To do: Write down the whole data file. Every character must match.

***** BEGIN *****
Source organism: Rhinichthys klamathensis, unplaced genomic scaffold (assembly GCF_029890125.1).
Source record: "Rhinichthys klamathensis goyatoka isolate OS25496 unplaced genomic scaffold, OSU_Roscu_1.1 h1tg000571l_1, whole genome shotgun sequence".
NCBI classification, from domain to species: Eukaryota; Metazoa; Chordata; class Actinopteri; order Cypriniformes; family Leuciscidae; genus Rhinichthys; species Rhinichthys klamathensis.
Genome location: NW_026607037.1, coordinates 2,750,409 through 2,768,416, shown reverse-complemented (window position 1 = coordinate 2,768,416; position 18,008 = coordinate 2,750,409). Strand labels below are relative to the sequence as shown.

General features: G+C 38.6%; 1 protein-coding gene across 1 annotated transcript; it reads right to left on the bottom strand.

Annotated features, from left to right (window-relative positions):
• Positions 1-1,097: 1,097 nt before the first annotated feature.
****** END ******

Source organism: Rhinichthys klamathensis, unplaced genomic scaffold (assembly GCF_029890125.1).
Source record: "Rhinichthys klamathensis goyatoka isolate OS25496 unplaced genomic scaffold, OSU_Roscu_1.1 h1tg000571l_1, whole genome shotgun sequence".
NCBI classification, from domain to species: Eukaryota; Metazoa; Chordata; class Actinopteri; order Cypriniformes; family Leuciscidae; genus Rhinichthys; species Rhinichthys klamathensis.
Genome location: NW_026607037.1, coordinates 2,750,409 through 2,768,416, shown reverse-complemented (window position 1 = coordinate 2,768,416; position 18,008 = coordinate 2,750,409). Strand labels below are relative to the sequence as shown.

General features: G+C 38.6%; 1 protein-coding gene across 1 annotated transcript; it reads right to left on the bottom strand.

Annotated features, from left to right (window-relative positions):
• Positions 1-1,097: 1,097 nt before the first annotated feature.